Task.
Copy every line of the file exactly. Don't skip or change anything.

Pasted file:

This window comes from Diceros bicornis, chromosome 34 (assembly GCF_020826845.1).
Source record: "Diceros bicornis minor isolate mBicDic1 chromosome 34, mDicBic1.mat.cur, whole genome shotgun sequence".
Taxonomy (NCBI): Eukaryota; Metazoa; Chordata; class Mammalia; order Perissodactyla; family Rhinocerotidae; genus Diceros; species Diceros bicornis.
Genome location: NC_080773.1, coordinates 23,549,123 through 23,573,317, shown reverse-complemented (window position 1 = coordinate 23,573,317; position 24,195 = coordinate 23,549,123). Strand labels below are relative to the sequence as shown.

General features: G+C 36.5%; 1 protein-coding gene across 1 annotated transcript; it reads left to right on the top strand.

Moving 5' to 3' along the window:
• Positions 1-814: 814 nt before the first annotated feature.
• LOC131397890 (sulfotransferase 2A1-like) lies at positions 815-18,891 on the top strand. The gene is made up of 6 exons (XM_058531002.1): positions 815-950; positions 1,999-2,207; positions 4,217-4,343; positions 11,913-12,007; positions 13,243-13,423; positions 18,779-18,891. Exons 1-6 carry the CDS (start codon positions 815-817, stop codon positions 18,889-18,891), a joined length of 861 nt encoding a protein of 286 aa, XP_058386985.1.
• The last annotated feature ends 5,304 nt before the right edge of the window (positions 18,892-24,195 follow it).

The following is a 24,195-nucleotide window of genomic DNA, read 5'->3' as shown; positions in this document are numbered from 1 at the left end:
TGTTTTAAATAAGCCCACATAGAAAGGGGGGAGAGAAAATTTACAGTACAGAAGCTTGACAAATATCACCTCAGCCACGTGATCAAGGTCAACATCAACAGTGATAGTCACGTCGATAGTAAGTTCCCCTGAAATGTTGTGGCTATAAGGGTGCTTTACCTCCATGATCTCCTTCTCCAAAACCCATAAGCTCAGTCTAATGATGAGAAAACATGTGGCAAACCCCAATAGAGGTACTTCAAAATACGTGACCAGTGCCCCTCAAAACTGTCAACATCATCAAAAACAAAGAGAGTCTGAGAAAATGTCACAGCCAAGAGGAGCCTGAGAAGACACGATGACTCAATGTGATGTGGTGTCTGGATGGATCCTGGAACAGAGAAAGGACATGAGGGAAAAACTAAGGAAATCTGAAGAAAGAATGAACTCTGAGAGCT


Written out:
This window comes from Diceros bicornis, chromosome 34 (assembly GCF_020826845.1).
Source record: "Diceros bicornis minor isolate mBicDic1 chromosome 34, mDicBic1.mat.cur, whole genome shotgun sequence".
Taxonomy (NCBI): Eukaryota; Metazoa; Chordata; class Mammalia; order Perissodactyla; family Rhinocerotidae; genus Diceros; species Diceros bicornis.
Genome location: NC_080773.1, coordinates 23,549,123 through 23,573,317, shown reverse-complemented (window position 1 = coordinate 23,573,317; position 24,195 = coordinate 23,549,123). Strand labels below are relative to the sequence as shown.

General features: G+C 36.5%; 1 protein-coding gene across 1 annotated transcript; it reads left to right on the top strand.

Moving 5' to 3' along the window:
• Positions 1-814: 814 nt before the first annotated feature.
• LOC131397890 (sulfotransferase 2A1-like) lies at positions 815-18,891 on the top strand. The gene is made up of 6 exons (XM_058531002.1): positions 815-950; positions 1,999-2,207; positions 4,217-4,343; positions 11,913-12,007; positions 13,243-13,423; positions 18,779-18,891. Exons 1-6 carry the CDS (start codon positions 815-817, stop codon positions 18,889-18,891), a joined length of 861 nt encoding a protein of 286 aa, XP_058386985.1.
• The last annotated feature ends 5,304 nt before the right edge of the window (positions 18,892-24,195 follow it).

The following is a 24,195-nucleotide window of genomic DNA, read 5'->3' as shown; positions in this document are numbered from 1 at the left end:
TGTTTTAAATAAGCCCACATAGAAAGGGGGGAGAGAAAATTTACAGTACAGAAGCTTGACAAATATCACCTCAGCCACGTGATCAAGGTCAACATCAACAGTGATAGTCACGTCGATAGTAAGTTCCCCTGAAATGTTGTGGCTATAAGGGTGCTTTACCTCCATGATCTCCTTCTCCAAAACCCATAAGCTCAGTCTAATGATGAGAAAACATGTGGCAAACCCCAATAGAGGTACTTCAAAATACGTGACCAGTGCCCCTCAAAACTGTCAACATCATCAAAAACAAAGAGAGTCTGAGAAAATGTCACAGCCAAGAGGAGCCTGAGAAGACACGATGACTCAATGTGATGTGGTGTCTGGATGGATCCTGGAACAGAGAAAGGACATGAGGGAAAAACTAAGGAAATCTGAAGAAAGAATGAACTCTGAGAGCT